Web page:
Preoperative Weight Loss and Postoperative Weight Gain Independently Increase Risk for Revision After Primary Total Knee Arthroplasty.

Journal Article (Journal Article)

BACKGROUND: The current American Association of Hip and Knee Surgeons (AAHKS) guidelines recommend preoperative weight loss before total knee arthroplasty (TKA) in patients with body mass index (BMI) ≥40 kg/m2. However, there is a paucity of evidence on TKA outcomes after preoperative weight loss. This study therefore evaluated predictors of preoperative and postoperative BMI changes and their impact on outcomes after TKA. METHODS: This is a retrospective review of 3058 primary TKAs at an academic institution from 2015 to 2019. BMI was collected on the day of surgery. Preoperative and postoperative BMI at 6 months and 1 year were also obtained. BMI change of ≥5% was considered clinically significant. Mean follow-up was 3.2 years. Patient demographics, acute postoperative outcomes, and all-cause revisions were compared between patients who gained, lost, or maintained weight using univariate and multivariable analyses. RESULTS: Preoperative weight loss was predictive of postoperative weight gain (P < .001), and preoperative weight gain was predictive of postoperative weight loss (P < .001). Cox regression analysis revealed that ≥5% BMI loss preoperatively increased risk for all-cause revisions (P = .030), while ≥5% BMI gain postoperatively increased risk for prosthetic joint infections (P = .016). Patients who lost significant weight both before and after surgery had the highest risk for all-cause revisions (P = .022). CONCLUSION: Weight gain postoperatively was associated with inferior outcomes. Significant weight loss before surgery led to a "rebound" in weight gain, and independently increased risk for all-cause revision. Therefore, current recommendations for weight loss before TKA in morbidly obese patients should be re-evaluated.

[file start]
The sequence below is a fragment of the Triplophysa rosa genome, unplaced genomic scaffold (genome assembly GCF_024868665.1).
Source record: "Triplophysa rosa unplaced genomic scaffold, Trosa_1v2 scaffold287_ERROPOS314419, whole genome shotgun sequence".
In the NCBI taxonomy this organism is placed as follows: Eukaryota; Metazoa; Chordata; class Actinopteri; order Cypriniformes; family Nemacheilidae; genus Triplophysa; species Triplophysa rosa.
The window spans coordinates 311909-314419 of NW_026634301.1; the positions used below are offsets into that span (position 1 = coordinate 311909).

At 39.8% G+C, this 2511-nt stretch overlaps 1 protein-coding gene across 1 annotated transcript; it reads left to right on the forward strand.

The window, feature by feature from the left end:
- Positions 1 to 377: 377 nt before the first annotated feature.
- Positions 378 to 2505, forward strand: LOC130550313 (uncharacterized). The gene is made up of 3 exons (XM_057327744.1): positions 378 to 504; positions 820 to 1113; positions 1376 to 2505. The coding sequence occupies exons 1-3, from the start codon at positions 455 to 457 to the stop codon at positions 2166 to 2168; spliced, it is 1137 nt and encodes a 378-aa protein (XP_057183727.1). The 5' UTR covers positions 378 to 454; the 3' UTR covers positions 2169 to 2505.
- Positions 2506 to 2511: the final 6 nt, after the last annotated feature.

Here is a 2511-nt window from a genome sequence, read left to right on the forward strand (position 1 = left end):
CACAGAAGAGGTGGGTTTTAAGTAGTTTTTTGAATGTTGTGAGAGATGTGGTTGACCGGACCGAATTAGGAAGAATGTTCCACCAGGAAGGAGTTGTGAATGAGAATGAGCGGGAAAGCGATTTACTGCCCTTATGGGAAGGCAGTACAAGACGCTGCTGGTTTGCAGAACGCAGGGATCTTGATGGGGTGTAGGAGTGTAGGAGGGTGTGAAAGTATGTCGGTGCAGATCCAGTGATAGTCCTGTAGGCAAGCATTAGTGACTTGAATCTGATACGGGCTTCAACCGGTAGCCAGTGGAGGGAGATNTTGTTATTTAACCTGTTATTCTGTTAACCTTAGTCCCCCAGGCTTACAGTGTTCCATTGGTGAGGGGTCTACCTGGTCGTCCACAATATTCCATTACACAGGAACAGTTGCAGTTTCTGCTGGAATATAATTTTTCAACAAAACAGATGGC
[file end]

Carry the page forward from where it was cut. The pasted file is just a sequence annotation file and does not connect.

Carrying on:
Full Text

Duke Authors

Cited Authors

  • Kim, BI; Cochrane, NH; O'Donnell, JA; Wu, M; Wellman, SS; Ryan, S; Seyler, TM

Published Date

  • April 2022

Published In

Volume / Issue

  • 37 / 4

Start / End Page

  • 674 - 682

PubMed ID

  • 34915131

Electronic International Standard Serial Number (EISSN)

  • 1532-8406

Digital Object Identifier (DOI)

  • 10.1016/j.arth.2021.12.003


  • eng

Conference Location

  • United States